THAT is real work. id be putting my time there if i was near oregon

Solomon Kleinsmith said...

Having spoken with some of the people involved with the NCP (and the MWP... I haven't spoken with the ATP people), I'm not as negative as this guy above here, but he's right in the respect that they're putting their energy in the wrong place and have a lot of misconceptions about grassroots organization building. I hold out hope that they learn from their failures, find some political mentors, go to some political trainings, read some grassroots organizing manuals and go back to the drawing board.

I've heard this from dozens of people... people like us (centrist/moderate early adopter/political junkies) will pay attention to groups like this regardless, but to cross the proverbial chasm from a group like this into being a serious political player means you have to look, act and play hardball like a serious organization. The only organizations I see doing some of this are the IP in Minnesota, OneMaine, the IP in Oregon and No Labels. You can have a difference of opinion on how they are organizing themselves, as I do with all of them but OneMaine, but nobody can mistake any of them for a non-serious organization.

DLW said...

D. Eris,
Tnx for the heads up,
I emailed them...
The easiest way to ensure centrism in the US is the use of more multi-seated "more local" elections and more two-stage "less local" elections. If third parties can get foot-holds then the possibility of an exit-threat by moderates into centrist third parties would suffice to make both the two major parties more centrist.

dlw

Solomon Kleinsmith said...

Starting a centrist third party is a Mount Everest sized endeavor... totally changing the way we do elections in this country is more akin to sending a manned mission to Alpha Centauri. Definitely something to think about, but we can't wait until that happens to work towards making things better.

TiradeFaction said...

For "centrists", a movement like OneMaine is probably the best choice. As long as it remains independent and not beholden to leadership of either of the two major parties (or any for that matter) in Maine, it might do some good. Hopefully it doesn't get co opted like the "Tea Party". I'll certainly be keeping my eye to see how successful they are.

DLW said...

SK:totally changing the way we do elections in this country is more akin to sending a manned mission to Alpha Centauri.

dlw: We don't need to totally change the way we do elections in the US to change electoral rules for part of our country, with the expectation that successful reforms will catch on...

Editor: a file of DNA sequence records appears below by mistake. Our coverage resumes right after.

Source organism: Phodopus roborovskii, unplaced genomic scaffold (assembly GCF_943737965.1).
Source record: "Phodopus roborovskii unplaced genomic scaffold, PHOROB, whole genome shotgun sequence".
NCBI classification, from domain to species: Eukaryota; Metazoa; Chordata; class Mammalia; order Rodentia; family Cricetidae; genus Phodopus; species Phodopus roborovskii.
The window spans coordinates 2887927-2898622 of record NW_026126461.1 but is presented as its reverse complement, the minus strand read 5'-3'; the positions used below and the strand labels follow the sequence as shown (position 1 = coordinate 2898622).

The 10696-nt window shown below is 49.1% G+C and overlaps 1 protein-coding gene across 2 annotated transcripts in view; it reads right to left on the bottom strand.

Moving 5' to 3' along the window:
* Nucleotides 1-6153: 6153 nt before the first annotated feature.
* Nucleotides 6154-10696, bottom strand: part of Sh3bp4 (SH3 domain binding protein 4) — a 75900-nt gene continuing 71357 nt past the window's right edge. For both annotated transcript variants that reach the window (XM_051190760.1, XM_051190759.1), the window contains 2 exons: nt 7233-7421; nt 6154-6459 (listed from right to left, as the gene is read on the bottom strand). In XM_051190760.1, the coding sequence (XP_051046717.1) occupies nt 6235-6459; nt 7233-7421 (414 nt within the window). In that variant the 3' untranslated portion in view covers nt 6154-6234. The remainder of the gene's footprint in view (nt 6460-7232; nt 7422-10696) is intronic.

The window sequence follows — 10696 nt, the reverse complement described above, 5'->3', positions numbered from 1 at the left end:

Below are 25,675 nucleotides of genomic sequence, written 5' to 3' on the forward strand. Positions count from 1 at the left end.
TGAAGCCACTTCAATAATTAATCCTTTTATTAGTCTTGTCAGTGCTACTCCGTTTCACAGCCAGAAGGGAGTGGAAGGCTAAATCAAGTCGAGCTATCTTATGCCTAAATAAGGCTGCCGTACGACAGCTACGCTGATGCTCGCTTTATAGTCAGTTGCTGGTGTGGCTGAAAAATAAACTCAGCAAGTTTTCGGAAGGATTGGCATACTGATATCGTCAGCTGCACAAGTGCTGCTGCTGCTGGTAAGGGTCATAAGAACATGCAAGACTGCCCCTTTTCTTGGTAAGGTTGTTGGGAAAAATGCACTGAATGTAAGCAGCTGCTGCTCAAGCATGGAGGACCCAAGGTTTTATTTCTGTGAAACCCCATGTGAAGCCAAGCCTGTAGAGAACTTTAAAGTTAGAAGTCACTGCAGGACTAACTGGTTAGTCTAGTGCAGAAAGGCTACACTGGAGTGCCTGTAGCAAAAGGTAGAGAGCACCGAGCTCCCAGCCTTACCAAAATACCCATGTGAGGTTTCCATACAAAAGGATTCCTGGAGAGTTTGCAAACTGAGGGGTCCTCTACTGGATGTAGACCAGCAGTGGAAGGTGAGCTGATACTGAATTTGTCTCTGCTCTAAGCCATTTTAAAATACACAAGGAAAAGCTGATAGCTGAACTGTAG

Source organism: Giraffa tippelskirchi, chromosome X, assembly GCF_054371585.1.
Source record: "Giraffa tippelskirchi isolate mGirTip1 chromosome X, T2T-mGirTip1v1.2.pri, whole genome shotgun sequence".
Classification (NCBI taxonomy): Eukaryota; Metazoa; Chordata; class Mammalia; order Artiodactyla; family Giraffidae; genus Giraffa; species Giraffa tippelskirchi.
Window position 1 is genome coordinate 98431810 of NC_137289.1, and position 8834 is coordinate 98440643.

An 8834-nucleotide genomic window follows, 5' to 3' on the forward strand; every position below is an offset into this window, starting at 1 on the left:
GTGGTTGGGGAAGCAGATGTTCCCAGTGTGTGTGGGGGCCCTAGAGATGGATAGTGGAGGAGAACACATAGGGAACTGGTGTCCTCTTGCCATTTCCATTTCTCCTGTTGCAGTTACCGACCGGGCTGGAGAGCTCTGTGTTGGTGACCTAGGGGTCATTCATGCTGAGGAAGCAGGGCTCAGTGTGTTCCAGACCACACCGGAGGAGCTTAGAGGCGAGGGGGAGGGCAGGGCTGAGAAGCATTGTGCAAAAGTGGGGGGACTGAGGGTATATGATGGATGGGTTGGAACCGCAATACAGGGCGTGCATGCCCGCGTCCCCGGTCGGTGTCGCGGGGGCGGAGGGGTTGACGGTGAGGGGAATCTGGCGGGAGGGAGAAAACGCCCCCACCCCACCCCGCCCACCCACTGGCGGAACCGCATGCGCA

And theory/experience does suggest that certain electoral reforms are more fundamental to changing the dynamics of a political system than other reforms.

dlw

Solomon Kleinsmith said...

I'm well aware of what you support DLW. There are reforms that are wildly popular among the populace that could both help attract people to centrist/moderate and independent groups, as well as help take down barriers to winning elections.

But we both know that is not what you advocate for. In the most rosy of scenarios, with millions of dollars, it would take a decade to educate the public on the kinds of reforms you are always talking about before we'd even know if the public would support them.

DLW said...

Well Solomon, we'll have to agree to disagree.

The gist is not rocket science and the prez did advocate for something similar in 2001.

dlw

DLW said...

I should add though that FairVote is pushing for 3 or 4 seated US congressional elections for LA, NM and UT so it seems likely that the utility of low-seated national/state legislative elections are going to gain currency in the near future.

dlw

Cox said...

I don't understand the call for an elevation of "political centrism". Most centrists seem to be under the mistaken idea that the two major parties represent ideological extremes and what we need are "sensible reasonable moderate solutions". Anyone who calls the Democrats "far left" or Obama "far left" simply doesn't know what those terms even mean, or has no idea what the policy has been of the Democratic party for the past 20 years. In reality, you need a microscope to determine the differences between the two major parties.

TiradeFaction said...

@Cox

I agree. The only meaning(less) differences between the two party are culture war wedge issues, when it comes to actual meaningful policy, well, as you put it, you need a microscope to determine the differences. I think the goal is more to realign the center, rather than advocate for the current "center".

DLW said...

Well, this is what I mean when I write about political centrism.

dlw